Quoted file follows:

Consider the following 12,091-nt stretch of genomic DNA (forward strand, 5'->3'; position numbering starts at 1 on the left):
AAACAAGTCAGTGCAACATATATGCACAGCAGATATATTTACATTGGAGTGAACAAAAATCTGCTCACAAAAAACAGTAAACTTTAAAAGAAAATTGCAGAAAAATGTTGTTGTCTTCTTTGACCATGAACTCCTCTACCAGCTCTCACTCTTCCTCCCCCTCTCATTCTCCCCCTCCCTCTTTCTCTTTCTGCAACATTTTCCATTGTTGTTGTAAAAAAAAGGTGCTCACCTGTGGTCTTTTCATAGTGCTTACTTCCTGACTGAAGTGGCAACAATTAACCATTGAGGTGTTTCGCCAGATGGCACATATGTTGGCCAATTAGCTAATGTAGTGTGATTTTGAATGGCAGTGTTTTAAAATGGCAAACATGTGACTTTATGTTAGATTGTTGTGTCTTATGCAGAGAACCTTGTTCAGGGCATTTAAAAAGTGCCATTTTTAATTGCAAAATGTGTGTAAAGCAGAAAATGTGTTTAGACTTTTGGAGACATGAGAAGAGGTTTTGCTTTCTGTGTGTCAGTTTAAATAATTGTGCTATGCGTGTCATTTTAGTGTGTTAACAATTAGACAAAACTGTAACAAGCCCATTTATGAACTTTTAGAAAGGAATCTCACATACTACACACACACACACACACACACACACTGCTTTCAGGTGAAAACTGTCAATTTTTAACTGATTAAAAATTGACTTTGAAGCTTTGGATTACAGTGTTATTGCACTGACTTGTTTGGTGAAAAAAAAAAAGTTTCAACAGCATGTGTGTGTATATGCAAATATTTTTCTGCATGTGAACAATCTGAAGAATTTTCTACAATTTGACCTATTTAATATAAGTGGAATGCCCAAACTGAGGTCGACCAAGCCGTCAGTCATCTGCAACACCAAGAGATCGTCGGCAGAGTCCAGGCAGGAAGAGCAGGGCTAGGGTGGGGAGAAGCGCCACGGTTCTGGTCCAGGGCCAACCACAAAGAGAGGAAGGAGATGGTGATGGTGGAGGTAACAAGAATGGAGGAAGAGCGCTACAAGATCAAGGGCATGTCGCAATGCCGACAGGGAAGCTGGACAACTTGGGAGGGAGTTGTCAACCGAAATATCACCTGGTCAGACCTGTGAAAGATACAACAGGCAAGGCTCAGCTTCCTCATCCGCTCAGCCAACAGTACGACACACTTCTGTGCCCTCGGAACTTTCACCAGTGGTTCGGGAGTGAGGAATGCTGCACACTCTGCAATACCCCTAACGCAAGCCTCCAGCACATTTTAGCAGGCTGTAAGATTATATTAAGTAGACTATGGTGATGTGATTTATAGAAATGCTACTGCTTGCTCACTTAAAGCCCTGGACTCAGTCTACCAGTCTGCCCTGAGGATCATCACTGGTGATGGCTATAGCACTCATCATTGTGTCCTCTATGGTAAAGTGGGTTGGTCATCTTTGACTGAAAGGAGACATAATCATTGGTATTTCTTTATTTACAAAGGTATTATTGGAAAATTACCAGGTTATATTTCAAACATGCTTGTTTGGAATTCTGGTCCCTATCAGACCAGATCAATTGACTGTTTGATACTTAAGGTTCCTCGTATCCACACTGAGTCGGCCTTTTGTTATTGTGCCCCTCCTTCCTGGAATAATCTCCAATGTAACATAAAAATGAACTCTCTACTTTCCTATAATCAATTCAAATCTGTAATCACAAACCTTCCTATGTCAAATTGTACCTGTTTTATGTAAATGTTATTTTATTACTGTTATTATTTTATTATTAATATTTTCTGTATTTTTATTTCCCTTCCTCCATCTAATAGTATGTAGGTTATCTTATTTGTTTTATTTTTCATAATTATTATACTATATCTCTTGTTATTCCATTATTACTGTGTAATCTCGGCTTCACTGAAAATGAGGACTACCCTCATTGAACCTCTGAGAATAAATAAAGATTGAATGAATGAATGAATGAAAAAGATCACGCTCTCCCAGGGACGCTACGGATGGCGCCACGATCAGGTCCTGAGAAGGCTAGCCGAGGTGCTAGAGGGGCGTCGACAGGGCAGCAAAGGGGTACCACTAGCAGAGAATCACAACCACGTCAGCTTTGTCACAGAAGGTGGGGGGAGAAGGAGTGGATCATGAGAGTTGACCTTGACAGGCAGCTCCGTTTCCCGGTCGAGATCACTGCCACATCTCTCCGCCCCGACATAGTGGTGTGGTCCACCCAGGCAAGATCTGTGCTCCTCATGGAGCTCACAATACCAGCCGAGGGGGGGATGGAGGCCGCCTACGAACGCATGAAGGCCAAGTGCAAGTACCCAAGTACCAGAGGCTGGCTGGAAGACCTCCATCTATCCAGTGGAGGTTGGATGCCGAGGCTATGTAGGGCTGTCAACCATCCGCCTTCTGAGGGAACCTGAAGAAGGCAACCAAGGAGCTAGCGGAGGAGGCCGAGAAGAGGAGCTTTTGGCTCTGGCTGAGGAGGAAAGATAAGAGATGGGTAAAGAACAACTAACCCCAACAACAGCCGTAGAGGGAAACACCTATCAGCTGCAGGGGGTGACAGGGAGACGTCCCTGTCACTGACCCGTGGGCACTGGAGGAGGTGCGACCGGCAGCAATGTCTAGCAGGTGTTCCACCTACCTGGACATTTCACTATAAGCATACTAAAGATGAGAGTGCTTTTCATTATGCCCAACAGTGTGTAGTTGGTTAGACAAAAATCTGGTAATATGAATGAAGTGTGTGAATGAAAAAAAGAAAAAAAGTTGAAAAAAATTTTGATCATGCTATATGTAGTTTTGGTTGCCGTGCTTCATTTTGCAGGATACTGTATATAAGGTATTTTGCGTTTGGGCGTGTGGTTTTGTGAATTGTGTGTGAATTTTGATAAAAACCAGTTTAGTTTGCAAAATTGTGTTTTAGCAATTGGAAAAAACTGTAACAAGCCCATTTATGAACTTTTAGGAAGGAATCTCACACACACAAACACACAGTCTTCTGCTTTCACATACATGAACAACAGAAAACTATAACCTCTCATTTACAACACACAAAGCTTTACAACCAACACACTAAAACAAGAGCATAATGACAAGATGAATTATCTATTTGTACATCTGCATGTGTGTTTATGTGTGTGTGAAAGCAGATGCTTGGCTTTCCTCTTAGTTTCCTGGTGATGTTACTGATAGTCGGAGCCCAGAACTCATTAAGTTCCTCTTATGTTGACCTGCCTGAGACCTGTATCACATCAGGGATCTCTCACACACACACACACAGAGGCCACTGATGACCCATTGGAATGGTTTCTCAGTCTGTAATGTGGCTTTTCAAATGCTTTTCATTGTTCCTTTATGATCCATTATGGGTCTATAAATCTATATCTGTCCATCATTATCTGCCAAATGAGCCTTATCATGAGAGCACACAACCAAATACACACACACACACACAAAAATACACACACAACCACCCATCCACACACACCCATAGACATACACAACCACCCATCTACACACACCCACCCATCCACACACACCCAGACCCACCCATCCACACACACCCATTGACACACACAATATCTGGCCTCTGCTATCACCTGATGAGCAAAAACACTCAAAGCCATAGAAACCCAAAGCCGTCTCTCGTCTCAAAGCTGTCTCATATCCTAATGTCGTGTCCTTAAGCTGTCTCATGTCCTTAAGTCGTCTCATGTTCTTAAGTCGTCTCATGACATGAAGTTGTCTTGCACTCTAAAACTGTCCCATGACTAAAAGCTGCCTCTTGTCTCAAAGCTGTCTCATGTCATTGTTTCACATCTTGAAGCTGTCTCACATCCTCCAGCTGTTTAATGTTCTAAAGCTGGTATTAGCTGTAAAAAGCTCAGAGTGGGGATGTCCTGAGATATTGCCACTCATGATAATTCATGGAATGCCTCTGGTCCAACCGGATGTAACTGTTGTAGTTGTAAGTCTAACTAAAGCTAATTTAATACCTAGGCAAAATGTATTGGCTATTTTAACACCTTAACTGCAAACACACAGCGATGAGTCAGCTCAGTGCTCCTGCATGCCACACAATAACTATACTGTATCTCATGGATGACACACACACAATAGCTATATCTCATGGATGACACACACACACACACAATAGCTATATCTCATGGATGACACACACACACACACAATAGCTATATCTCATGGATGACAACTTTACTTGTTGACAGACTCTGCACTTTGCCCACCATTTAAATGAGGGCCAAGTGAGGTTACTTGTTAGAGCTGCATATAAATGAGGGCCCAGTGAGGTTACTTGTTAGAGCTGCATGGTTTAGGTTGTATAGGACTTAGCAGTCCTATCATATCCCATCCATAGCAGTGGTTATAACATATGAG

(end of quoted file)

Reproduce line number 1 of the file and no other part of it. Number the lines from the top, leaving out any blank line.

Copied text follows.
Consider the following 12,091-nt stretch of genomic DNA (forward strand, 5'->3'; position numbering starts at 1 on the left):